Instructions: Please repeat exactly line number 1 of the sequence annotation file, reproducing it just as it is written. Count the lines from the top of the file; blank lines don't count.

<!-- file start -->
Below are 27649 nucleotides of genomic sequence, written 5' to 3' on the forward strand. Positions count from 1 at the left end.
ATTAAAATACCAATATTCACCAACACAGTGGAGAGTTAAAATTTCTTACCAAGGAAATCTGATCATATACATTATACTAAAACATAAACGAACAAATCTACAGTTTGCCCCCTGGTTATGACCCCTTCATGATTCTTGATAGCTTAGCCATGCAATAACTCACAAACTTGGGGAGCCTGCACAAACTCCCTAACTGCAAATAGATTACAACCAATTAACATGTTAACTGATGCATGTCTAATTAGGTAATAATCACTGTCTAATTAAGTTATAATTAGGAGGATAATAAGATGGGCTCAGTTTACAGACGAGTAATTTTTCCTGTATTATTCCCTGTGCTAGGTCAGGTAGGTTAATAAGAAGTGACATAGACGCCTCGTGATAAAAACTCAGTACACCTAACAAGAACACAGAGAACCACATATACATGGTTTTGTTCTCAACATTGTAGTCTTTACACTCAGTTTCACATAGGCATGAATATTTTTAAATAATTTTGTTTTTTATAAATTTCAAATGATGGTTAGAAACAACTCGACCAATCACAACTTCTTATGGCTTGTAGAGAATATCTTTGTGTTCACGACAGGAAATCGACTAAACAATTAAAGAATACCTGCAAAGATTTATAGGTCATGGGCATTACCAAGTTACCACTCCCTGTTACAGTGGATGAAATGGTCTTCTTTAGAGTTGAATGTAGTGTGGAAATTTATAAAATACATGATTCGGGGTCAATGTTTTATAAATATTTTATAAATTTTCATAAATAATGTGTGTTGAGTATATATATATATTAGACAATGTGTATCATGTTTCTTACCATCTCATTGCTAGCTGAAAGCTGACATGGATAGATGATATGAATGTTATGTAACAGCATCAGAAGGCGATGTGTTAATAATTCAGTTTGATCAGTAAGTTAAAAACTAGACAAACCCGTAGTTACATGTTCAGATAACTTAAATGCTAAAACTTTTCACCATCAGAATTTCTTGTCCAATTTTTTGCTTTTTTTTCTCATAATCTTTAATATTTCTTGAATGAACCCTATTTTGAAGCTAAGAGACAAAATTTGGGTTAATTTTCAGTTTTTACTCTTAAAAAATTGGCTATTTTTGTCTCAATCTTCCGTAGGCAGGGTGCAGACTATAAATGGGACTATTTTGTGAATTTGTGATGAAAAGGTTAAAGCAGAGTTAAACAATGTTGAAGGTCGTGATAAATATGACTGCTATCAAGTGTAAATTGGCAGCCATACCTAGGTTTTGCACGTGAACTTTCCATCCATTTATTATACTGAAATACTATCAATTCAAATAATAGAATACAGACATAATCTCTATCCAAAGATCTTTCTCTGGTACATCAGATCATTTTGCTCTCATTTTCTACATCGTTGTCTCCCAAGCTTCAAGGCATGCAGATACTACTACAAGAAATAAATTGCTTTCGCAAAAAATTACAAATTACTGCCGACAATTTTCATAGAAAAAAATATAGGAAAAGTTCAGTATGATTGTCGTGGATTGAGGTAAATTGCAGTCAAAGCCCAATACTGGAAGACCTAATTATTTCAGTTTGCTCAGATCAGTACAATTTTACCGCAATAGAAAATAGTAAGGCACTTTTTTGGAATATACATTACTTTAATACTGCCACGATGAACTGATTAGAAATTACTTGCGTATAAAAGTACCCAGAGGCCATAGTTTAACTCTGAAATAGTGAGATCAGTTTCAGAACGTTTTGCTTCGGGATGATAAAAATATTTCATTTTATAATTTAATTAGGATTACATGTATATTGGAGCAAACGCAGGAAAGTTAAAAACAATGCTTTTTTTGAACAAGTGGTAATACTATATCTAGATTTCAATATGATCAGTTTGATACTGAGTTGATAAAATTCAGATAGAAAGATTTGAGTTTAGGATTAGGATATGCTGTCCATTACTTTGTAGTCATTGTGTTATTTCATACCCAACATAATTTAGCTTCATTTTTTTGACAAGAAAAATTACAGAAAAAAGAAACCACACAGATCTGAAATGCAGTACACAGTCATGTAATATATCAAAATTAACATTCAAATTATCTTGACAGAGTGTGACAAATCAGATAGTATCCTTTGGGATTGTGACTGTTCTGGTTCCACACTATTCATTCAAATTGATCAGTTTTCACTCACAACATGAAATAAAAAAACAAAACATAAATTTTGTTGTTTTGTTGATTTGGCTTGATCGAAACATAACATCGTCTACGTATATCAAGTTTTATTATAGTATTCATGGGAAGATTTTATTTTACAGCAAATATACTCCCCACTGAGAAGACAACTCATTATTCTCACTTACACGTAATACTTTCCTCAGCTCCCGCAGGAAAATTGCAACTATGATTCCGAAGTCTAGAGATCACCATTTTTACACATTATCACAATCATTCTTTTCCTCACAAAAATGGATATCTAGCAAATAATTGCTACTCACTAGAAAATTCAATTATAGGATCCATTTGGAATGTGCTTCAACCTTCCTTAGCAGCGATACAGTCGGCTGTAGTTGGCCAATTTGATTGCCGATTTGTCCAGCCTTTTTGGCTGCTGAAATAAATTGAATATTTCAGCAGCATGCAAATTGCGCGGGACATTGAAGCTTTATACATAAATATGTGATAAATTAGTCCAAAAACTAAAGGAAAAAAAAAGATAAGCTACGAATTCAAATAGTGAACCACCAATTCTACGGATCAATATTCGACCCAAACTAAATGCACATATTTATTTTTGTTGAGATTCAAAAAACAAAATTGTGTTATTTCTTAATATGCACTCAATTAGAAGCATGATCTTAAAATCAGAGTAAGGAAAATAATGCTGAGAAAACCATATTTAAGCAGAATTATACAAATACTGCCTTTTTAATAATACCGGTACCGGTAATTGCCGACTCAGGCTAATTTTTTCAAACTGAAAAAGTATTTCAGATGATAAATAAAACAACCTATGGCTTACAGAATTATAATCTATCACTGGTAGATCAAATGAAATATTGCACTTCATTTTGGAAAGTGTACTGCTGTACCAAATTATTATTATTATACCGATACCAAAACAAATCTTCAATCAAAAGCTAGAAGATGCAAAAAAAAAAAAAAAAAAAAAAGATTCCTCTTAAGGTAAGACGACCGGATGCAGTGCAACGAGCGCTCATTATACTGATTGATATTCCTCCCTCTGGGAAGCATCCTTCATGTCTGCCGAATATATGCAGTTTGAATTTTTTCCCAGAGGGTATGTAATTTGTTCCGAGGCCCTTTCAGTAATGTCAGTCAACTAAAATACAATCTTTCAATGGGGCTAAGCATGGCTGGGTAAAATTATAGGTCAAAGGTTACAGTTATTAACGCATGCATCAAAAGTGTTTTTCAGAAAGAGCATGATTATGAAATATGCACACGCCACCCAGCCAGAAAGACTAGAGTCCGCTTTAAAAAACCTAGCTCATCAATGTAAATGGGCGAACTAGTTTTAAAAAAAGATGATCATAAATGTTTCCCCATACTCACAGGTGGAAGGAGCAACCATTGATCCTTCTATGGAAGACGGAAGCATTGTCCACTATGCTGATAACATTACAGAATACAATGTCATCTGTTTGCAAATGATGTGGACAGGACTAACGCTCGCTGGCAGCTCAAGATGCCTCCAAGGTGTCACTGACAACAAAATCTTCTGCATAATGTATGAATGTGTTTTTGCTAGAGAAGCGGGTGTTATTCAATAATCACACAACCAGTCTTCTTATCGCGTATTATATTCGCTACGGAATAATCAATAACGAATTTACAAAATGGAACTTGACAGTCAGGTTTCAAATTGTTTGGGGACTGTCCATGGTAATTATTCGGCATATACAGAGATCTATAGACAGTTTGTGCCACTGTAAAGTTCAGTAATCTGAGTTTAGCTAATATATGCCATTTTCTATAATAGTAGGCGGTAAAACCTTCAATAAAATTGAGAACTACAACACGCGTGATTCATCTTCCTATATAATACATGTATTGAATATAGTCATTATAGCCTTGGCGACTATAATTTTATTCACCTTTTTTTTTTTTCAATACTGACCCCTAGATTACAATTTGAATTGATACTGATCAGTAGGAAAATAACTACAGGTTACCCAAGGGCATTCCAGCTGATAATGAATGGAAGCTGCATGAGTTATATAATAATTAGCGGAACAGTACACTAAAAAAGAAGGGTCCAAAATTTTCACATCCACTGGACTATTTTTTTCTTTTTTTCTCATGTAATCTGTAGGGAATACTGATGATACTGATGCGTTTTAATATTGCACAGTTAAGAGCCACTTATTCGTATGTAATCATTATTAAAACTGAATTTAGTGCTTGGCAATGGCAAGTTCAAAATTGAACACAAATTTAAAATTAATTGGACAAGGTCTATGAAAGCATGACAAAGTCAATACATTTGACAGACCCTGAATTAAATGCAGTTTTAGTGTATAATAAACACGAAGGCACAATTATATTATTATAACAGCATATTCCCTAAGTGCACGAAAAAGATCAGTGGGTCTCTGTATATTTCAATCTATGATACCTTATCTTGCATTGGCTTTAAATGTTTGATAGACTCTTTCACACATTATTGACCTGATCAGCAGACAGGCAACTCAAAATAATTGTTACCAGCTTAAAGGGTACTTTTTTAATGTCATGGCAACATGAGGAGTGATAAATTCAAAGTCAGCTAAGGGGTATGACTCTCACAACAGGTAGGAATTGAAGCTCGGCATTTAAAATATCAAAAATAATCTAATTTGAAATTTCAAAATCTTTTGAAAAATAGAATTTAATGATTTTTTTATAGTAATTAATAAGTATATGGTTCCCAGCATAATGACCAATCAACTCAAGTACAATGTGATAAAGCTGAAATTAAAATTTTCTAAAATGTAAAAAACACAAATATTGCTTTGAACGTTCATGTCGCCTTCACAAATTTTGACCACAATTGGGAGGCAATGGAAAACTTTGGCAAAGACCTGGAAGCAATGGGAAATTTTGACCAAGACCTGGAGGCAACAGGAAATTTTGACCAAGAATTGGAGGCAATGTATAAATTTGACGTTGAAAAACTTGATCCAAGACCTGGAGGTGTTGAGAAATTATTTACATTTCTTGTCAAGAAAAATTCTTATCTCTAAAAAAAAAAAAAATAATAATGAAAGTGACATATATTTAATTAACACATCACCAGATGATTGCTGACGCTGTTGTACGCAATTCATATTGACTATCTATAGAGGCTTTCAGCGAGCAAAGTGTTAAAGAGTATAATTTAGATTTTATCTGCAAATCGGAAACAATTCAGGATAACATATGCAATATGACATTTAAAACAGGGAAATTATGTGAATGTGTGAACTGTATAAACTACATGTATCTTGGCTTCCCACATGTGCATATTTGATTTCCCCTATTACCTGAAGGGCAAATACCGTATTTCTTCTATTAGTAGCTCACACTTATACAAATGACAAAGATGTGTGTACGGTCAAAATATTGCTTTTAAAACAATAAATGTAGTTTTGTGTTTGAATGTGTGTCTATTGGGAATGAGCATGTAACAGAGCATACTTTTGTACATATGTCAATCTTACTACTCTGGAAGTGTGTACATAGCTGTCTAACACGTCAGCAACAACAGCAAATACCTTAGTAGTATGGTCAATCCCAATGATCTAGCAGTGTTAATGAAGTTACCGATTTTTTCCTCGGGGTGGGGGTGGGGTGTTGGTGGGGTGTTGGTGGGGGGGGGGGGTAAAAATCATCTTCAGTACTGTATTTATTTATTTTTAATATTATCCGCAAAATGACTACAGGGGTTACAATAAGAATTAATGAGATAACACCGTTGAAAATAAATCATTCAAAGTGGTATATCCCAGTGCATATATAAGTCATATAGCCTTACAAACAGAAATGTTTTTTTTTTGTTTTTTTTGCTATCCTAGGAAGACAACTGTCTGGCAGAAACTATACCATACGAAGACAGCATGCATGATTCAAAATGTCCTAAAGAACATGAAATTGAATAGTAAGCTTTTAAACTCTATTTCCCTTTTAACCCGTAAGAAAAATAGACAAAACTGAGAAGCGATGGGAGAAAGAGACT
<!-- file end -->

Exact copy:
Below are 27649 nucleotides of genomic sequence, written 5' to 3' on the forward strand. Positions count from 1 at the left end.